In our setup, we prefer to biopsy those patients who present with significant localized or generalized peripheral lymph nodes of more than 2- to 3-week duration without a documented infectious cause.

There are studies that quote a three- to four-week period of observation and some even up to 6 months [2, 8]. Due to lack of follow-up in our set of patients, we tend to biopsy them earlier. We biopsy such nodes after a thorough clinical and infectious workup and for indications mentioned above.

The incidence of a significant pathological diagnosis in our study was 53% (70/132), and this certainly demanded further evaluation. Had the biopsy not been done, the likelihood of missing these findings would be high, and hence the morbidity and mortality. In patients in whom the yield was insignificant, this could have caused psychological stress, but the overall end result can still be considered favorable in eliminating diagnostic doubt and dilemma. However, PLNB needs to be considered with caution in children in whom the likelihood of a pathologically significant yield seems less likely.

In our experience, we have found PLNB to be a relatively simple procedure.

Therefore, in view of its simplicity, good diagnostic yield, and lack of significant morbidity or mortality, in a rural setup like ours where expertise in terms of USG or FNACs is unavailable, it still seems to be a good diagnostic tool and an extremely useful procedure.

The limitations of our study include the bias associated with a retrospective observational study.

5. Conclusions

Peripheral lymphadenopathy is a common presentation in all age groups and often puts up a decisive dilemma regarding biopsy. A good clinical understanding can avoid an unnecessary biopsy in most cases, more so if facilities like USG combined with FNAC are available. However, these are not available to all.

With background knowledge of prevalent potentially curable diseases in the community like TB, it becomes desirable to consider this option when the patient follow-up is questionable. It is also advisable to biopsy the most abnormal node that may not necessarily be the most accessible one.

In view of simplicity, good diagnostic yield, and lack of significant morbidity or mortality, we conclude that open lymph node biopsy is an effective diagnostic tool in a peripheral setup.

Abbreviations

USG:Ultrasonogram
TB:Tuberculosis
FNAC:Fine-needle aspiration cytology
PLNB:Peripheral lymph node biopsy.

Conflicts of Interest

The authors declare that there are no conflicts of interest regarding the publication of this paper.

Authors’ Contributions

Ashish Lal Shrestha and Pradita Shrestha contributed equally to drafting, literature search, and writing of the paper.

Acknowledgments

The authors would like to thank the ward staff of the hospital for providing support and helping in management of the patients.

References

  1. G. Kunitz, “An approach to peripheral lymphadenopathy in adult patients,” Western Journal of Medicine, vol. 143, no. 3, pp. 393–396, 1985. View at Google Scholar
  2. R. Ferrer, “Lymphadenopathy: differential diagnosis and evaluation,” American Family Physician Journal, vol. 58, no. 6, pp. 1313–1320, 1998. View at Google Scholar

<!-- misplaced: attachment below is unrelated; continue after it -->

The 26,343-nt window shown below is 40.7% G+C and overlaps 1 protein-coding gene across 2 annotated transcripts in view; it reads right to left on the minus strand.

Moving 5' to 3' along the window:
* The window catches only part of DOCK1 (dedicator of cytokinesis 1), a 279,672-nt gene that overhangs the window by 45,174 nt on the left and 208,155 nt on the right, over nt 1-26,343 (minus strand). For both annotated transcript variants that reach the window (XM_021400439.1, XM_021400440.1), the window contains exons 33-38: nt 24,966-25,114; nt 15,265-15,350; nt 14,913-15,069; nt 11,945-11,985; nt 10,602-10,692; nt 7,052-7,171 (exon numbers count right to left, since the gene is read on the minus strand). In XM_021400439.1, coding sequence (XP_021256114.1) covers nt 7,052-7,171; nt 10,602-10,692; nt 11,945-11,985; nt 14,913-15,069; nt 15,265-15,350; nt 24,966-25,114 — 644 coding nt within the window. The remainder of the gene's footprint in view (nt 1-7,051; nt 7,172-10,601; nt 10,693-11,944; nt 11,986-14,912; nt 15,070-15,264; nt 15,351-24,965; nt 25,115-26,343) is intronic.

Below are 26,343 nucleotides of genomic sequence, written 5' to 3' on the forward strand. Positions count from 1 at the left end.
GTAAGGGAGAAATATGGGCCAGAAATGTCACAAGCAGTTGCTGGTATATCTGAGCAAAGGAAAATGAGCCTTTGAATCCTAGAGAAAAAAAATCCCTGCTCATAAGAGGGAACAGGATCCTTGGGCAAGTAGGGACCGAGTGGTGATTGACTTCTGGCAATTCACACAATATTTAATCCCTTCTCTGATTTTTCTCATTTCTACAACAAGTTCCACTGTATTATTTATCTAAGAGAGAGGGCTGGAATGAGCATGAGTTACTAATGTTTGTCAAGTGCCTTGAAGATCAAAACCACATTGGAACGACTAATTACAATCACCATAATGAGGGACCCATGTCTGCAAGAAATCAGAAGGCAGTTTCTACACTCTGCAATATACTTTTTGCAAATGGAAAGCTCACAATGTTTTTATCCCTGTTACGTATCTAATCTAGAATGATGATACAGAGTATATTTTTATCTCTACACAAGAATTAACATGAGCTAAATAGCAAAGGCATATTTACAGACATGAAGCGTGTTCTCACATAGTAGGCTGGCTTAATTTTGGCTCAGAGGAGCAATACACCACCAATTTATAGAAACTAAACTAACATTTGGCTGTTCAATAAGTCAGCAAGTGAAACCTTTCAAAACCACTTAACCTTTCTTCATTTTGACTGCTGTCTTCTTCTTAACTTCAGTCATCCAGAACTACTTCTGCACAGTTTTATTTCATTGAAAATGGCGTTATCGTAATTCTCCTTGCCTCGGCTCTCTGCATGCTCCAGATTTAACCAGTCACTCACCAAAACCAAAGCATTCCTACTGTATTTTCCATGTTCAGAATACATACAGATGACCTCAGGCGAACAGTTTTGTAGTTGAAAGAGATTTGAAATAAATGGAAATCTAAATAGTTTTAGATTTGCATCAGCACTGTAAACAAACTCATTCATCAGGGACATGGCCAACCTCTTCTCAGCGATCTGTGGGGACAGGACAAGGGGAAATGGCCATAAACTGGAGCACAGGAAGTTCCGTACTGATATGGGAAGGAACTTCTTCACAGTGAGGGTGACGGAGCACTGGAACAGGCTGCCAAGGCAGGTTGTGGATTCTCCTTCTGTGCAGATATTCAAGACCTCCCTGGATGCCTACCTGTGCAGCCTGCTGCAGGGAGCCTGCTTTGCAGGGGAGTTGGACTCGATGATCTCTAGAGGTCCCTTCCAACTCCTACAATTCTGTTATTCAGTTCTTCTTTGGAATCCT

3. A. K. Shrestha, P. R. Chalise, and M. L. Shrestha, “Lymph node biopsies: a hospital based retrospective study,” Journal of the Nepal Medical Association (JNMA), vol. 48, no. 176, pp. 306–309, 2009. View at Google Scholar
  4. S. Mohseni, A. Shojaiefard, Z. Khorgami, S. Alinejad, A. Ghorbani, and A. Ghafouri, “Peripheral lymphadenopathy: approach and diagnostic tools,” Iranian Journal of Medical Sciences, vol. 39, no. 2, pp. 158–170, 2014. View at Google Scholar
  5. E. A. Özkan, C. C. Göret, Z. T. Özdemir et al., “Evaluation of peripheral lymphadenopathy with excisional biopsy: six-year experience,” International Journal of Clinical and Experimental Pathology, vol. 8, no. 11, pp. 15234–15239, 2015. View at Google Scholar
  6. C. S. Kelly and R. E. Kelly, “Lymphadenopathy in children,” Pediatric Clinics of North America, vol. 45, no. 4, pp. 875–888, 1998. View at Publisher · View at Google Scholar · View at Scopus
  7. M. Grossman and B. Shiramizu, “Evaluation of lymphadenopathy in children,” Current Opinion in Pediatrics, vol. 6, no. 1, pp. 68–76, 1994. View at Publisher · View at Google Scholar
  8. M. L. Ghirardelli, V. Jemos, and P. G. Gobbi, “Diagnostic approach to lymph node enlargement,” Haematologica, vol. 84, no. 3, pp. 242–247, 1999. View at Google Scholar
  9. J. W. Moor, P. Murray, J. Inwood, D. Gouldesbrough, and C. Bem, “Diagnostic biopsy of lymph nodes of the neck, axilla and groin: rhyme, reason or chance?” Annals of the Royal College of Surgeons of England, vol. 90, no. 3, pp. 221–225, 2008. View at Publisher · View at Google Scholar · View at Scopus
  10. P. A. Brennan, D. Bayne, and E. Tilley, “Reducing the number of open node biopsies carried out for benign disease,” Annals of the Royal College of Surgeons of England, vol. 90, no. 8, p. 713, 2008. View at Publisher · View at Google Scholar · View at Scopus
  11. A. T. Ahuja and M. Ying, “Sonographic evaluation of cervical lymph nodes,” American Journal of Roentgenology (AJR), vol. 184, no. 5, pp. 1691–1699, 2005. View at Publisher · View at Google Scholar · View at Scopus
  12. T. T. Kubota, “The evaluation of peripheral lymphadenopathy,” Primary Care, vol. 7, no. 3, pp. 461–471, 1980. View at Google Scholar